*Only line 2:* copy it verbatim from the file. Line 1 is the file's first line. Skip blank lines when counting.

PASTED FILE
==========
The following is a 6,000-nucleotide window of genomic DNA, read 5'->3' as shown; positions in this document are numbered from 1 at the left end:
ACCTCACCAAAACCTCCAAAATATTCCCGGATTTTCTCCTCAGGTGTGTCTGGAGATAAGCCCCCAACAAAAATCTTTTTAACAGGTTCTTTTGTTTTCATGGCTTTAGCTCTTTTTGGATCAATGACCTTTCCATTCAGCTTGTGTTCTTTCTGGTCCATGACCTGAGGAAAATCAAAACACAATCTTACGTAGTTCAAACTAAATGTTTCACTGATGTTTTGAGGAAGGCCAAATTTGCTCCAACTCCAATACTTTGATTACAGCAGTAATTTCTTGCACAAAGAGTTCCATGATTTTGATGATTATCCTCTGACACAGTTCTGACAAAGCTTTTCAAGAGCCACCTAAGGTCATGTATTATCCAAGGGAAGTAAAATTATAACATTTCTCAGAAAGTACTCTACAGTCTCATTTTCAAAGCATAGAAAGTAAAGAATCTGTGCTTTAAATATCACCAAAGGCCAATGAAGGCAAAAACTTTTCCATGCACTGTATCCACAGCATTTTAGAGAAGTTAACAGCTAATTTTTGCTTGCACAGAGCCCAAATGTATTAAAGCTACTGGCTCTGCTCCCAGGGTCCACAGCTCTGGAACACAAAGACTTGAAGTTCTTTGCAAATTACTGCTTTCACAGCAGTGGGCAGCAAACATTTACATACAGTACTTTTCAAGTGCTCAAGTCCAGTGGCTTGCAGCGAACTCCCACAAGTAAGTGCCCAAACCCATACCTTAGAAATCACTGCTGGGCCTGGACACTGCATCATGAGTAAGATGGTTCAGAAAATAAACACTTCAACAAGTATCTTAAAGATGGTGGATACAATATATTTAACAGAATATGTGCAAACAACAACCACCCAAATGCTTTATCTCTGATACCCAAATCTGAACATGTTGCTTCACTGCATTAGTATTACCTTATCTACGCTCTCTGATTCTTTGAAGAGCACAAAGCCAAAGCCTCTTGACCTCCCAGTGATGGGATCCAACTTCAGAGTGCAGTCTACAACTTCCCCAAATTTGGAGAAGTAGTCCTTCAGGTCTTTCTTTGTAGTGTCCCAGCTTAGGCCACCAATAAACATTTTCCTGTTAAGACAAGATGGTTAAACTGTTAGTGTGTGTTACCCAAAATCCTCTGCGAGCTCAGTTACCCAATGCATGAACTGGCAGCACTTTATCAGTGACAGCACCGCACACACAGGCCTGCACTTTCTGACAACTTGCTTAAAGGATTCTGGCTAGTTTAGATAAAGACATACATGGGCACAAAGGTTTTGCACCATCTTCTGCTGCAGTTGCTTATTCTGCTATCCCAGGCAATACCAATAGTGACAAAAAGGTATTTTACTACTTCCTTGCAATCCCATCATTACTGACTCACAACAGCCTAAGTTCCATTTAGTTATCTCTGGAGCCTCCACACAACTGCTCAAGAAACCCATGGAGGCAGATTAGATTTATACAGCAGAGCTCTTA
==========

ACCTCACCAAAACCTCCAAAATATTCCCGGATTTTCTCCTCAGGTGTGTCTGGAGATAAGCCCCCAACAAAAATCTTTTTAACAGGTTCTTTTGTTTTCATGGCTTTAGCTCTTTTTGGATCAATGACCTTTCCATTCAGCTTGTGTTCTTTCTGGTCCATGACCTGAGGAAAATCAAAACACAATCTTACGTAGTTCAAACTAAATGTTTCACTGATGTTTTGAGGAAGGCCAAATTTGCTCCAACTCCAATACTTTGATTACAGCAGTAATTTCTTGCACAAAGAGTTCCATGATTTTGATGATTATCCTCTGACACAGTTCTGACAAAGCTTTTCAAGAGCCACCTAAGGTCATGTATTATCCAAGGGAAGTAAAATTATAACATTTCTCAGAAAGTACTCTACAGTCTCATTTTCAAAGCATAGAAAGTAAAGAATCTGTGCTTTAAATATCACCAAAGGCCAATGAAGGCAAAAACTTTTCCATGCACTGTATCCACAGCATTTTAGAGAAGTTAACAGCTAATTTTTGCTTGCACAGAGCCCAAATGTATTAAAGCTACTGGCTCTGCTCCCAGGGTCCACAGCTCTGGAACACAAAGACTTGAAGTTCTTTGCAAATTACTGCTTTCACAGCAGTGGGCAGCAAACATTTACATACAGTACTTTTCAAGTGCTCAAGTCCAGTGGCTTGCAGCGAACTCCCACAAGTAAGTGCCCAAACCCATACCTTAGAAATCACTGCTGGGCCTGGACACTGCATCATGAGTAAGATGGTTCAGAAAATAAACACTTCAACAAGTATCTTAAAGATGGTGGATACAATATATTTAACAGAATATGTGCAAACAACAACCACCCAAATGCTTTATCTCTGATACCCAAATCTGAACATGTTGCTTCACTGCATTAGTATTACCTTATCTACGCTCTCTGATTCTTTGAAGAGCACAAAGCCAAAGCCTCTTGACCTCCCAGTGATGGGATCCAACTTCAGAGTGCAGTCTACAACTTCCCCAAATTTGGAGAAGTAGTCCTTCAGGTCTTTCTTTGTAGTGTCCCAGCTTAGGCCACCAATAAACATTTTCCTGTTAAGACAAGATGGTTAAACTGTTAGTGTGTGTTACCCAAAATCCTCTGCGAGCTCAGTTACCCAATGCATGAACTGGCAGCACTTTATCAGTGACAGCACCGCACACACAGGCCTGCACTTTCTGACAACTTGCTTAAAGGATTCTGGCTAGTTTAGATAAAGACATACATGGGCACAAAGGTTTTGCACCATCTTCTGCTGCAGTTGCTTATTCTGCTATCCCAGGCAATACCAATAGTGACAAAAAGGTATTTTACTACTTCCTTGCAATCCCATCATTACTGACTCACAACAGCCTAAGTTCCATTTAGTTATCTCTGGAGCCTCCACACAACTGCTCAAGAAACCCATGGAGGCAGATTAGATTTATACAGCAGAGCTCTTA